Gender equity can cause sex differences to grow bigger

1960 Le Lac des cygnes ballet - Jean-Paul Andreani and Claire Motte performing on stage at Opera de Paris.  Credit: Christjeudi10, Wikimedia commons
1960 Le Lac des cygnes ballet – Jean-Paul Andreani and Claire Motte performing on stage at Opera de Paris. Credit: Christjeudi10, Wikimedia commons

How do sex differences arise? Few questions animate as much disagreement and contention, in everyday society and in academic study. For as long as the question has been asked, the answers have fallen between two extremes: sex differences arise innately, or they come from social experience.

That same polarity defines much of the study of human behaviour and society, and has done since the ancient Greeks asked whether ideas arose innately (Rationalism) or from experience (Empiricism). The modern fault-line runs deepest between rationalist biology and empiricist socialisation.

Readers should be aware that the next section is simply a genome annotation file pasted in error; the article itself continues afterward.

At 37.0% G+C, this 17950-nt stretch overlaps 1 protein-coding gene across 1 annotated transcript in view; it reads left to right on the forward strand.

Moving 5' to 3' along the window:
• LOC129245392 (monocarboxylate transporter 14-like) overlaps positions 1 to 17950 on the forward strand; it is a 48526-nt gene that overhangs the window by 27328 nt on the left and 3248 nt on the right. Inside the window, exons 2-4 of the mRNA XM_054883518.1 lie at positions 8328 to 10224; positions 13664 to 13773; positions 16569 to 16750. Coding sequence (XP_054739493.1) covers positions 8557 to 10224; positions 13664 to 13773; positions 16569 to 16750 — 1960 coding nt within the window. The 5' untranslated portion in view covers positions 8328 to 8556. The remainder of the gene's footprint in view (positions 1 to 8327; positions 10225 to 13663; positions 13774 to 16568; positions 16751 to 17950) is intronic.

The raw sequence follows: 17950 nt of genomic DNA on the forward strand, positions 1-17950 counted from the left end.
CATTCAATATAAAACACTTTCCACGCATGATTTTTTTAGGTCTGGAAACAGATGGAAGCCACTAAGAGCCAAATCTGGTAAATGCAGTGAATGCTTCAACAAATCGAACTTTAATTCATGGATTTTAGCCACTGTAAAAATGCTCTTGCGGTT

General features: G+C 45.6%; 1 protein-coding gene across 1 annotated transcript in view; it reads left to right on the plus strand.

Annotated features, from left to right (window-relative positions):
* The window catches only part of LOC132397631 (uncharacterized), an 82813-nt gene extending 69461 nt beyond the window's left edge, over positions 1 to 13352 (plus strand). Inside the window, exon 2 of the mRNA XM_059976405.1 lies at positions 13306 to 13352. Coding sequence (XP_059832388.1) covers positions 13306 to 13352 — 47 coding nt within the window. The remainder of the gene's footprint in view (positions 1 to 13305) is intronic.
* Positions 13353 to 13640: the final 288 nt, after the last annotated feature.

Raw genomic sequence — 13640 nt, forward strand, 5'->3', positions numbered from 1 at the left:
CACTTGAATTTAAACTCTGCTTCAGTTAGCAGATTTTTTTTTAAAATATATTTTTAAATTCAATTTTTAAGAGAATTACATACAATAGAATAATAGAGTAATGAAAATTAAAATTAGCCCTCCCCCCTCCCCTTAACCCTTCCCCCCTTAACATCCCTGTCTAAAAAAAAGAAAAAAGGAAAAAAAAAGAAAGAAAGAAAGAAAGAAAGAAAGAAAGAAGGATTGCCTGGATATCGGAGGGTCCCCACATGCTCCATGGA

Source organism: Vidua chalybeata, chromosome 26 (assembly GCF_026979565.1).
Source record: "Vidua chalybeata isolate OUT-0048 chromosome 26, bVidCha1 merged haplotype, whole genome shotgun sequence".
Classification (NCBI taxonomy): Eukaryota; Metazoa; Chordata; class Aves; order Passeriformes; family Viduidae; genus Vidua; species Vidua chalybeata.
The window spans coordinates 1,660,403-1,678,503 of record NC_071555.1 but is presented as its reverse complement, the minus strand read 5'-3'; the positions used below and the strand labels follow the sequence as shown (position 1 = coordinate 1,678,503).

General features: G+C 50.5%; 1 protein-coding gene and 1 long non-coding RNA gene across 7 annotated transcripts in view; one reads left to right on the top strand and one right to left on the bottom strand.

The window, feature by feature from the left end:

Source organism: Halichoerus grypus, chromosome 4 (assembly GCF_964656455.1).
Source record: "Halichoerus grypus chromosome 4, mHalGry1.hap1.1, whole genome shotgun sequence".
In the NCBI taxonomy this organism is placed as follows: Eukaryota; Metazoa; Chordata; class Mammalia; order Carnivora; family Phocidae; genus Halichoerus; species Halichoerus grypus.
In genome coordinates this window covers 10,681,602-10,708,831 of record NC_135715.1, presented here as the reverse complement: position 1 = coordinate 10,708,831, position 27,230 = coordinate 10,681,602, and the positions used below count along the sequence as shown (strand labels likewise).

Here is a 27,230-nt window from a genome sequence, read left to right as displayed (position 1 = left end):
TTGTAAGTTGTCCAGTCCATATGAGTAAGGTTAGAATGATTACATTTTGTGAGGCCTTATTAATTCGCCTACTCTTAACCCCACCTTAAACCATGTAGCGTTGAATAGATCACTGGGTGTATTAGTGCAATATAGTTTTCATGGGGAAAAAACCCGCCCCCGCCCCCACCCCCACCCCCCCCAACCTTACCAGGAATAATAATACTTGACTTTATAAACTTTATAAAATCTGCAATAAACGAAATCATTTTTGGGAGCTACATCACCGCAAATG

Impossible as it might seem for any serious thinker, awake and aware and living in the current Century, to dismiss either biology or socialisation, you might be surprised. Dogmatism and ignorance still stifle the study of human behaviour, and the topics of gender and sex differences in particular. And the lay public is equally awash in tightly-held, but often flimsy ideas about how women and men come to differ, on average, in all sorts of traits.

The evidence is in: samples of women and men differ, on average, in a vast number of personality, emotional, behavioural, cognitive and attitudinal measures. Yes, the sexes overlap. And one cannot and should not rush to inferring anything about a person from the average properties of those who share the same genital configuration. But sex differences are present, found in many replicate studies, and often similar in magnitude across societies.